Ryan peligrinelli / Equinox Staff

Jacqueline Pantano

Equinox staff

According to the Center for Study of Women in Television & Film, 95.7 percent of all directors are male. Merely 4.3 percent are female. This statistic was produced by analyzing the top grossing 1,100 films made from 2007 to 2017. For every 22 male directors, there is only one female director. Women are represented by men. Incredible levels of sexualization and objectification of the female body are the consequence. There is no contrasting point of view; women do not have an equal voice. Unbalance in power, even when the power is held by open-minded, benevolent figures, leads to the submission of large parts of the population to one overpowering ideology. Women are submitted to the widespread and almost sole perspective of men.

James Cameron, renowned for having strong female leads in his films, was recently interviewed by The Guardian. He spoke about female sexualization and objectification on screen. He said, “All of the self-congratulatory back-patting Hollywood’s been doing over ‘Wonder Woman’ has been so misguided. She’s an objectified icon, and it’s just male Hollywood doing the same old thing! I’m not saying I didn’t like the movie but, to me, it’s a step backwards. Sarah Connor was not a beauty icon. She was strong, she was troubled, she was a terrible mother, and she earned the respect of the audience through pure grit. And to me, [the benefit of characters like Sarah] is so obvious. I mean, half the audience is female!”

“Half the population is female!” Cameron stated. Women are underrepresented and treated as a minority. Women are not a minority. The Center for Study of Women in Television & Film states that women make up 50 percent of the average audience. Yet, women are still told what to feel, how to act, how to dress and how to present themselves almost solely by men. A study by the University of Southern California (USC) analyzing gender, race, ethnicity and disability claims that 25 percent of female characters are presented on screen wearing ‘sexy attire’ in contrast to only 5 percent of men in similar clothing; 25 percent of female nudity is presented in comparison to only 9 percent of male nudity; finally, 10 percent of women are referred as attractive, in relation to merely 3 percent of men. There is a highly unbalanced gender representation. Women are not being given the chance to depict themselves. They are not speaking through popular media to other women.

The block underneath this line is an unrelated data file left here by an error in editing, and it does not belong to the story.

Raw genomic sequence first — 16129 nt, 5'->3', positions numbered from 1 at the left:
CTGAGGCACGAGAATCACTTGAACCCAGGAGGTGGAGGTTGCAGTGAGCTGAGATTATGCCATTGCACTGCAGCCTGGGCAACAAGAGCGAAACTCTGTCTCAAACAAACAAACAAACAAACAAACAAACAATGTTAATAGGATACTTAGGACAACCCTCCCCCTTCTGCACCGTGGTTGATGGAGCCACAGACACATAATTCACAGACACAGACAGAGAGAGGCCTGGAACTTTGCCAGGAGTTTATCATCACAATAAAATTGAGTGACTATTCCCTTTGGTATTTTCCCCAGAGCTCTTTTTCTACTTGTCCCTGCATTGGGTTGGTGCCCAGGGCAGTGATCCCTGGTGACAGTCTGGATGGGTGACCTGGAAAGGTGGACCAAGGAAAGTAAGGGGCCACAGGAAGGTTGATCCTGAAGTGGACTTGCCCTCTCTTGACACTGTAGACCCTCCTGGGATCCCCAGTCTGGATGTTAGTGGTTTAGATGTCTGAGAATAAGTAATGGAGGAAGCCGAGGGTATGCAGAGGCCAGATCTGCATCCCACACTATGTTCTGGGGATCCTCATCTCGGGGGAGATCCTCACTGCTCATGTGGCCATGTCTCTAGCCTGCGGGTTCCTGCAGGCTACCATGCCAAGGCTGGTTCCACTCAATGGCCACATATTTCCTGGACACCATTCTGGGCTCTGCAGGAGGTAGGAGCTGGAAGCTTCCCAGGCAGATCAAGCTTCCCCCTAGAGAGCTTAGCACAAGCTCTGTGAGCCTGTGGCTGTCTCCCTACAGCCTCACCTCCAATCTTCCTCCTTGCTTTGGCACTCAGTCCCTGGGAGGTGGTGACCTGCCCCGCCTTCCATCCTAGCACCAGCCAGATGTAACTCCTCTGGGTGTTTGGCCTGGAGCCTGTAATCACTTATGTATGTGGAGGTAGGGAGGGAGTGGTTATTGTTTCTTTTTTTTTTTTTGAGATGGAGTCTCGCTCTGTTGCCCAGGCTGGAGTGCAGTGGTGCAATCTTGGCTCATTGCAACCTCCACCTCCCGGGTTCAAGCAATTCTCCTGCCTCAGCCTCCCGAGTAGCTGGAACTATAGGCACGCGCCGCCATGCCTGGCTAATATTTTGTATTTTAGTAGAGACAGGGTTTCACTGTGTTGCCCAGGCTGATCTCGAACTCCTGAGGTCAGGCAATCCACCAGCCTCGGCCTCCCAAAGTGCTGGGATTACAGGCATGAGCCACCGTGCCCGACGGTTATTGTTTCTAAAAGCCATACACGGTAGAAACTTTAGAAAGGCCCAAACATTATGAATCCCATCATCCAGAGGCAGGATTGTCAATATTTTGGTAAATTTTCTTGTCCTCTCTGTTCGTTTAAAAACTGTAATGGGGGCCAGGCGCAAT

But Hollywood is trying. The same study by USC claims that there was a 3 percent increase in female speaking characters between 2014 and 2015. This increase is matched by the findings of another USC study which examines the numbers of women in leading positions. This study claims there was an increase of female directors by 5 percent in the same time frame. Furthermore, Kathryn Bigelow in 2010 won the Academy Award for best director. She is the first woman to ever win in this category. Finally, in 2018, Rachel Morrison became the first woman to be nominated by the Academy for best cinematography. Things are changing. About a 100 years ago, women could not even vote.

Today, men’s desires and demands are widely portrayed in mainstream media. Women’s are yet to be. When men and women’s perspectives are finally equally voiced, equality will have been achieved. Calculating the number of female speaking characters will be nonsense. Applauding the shocking win of a female director will be exaggerated and unnecessary. No one will compare the number of male directors to the one of female directors. Gender representation will be free. There will be no supremacy.

Jacqueline Pantano can be contacted at


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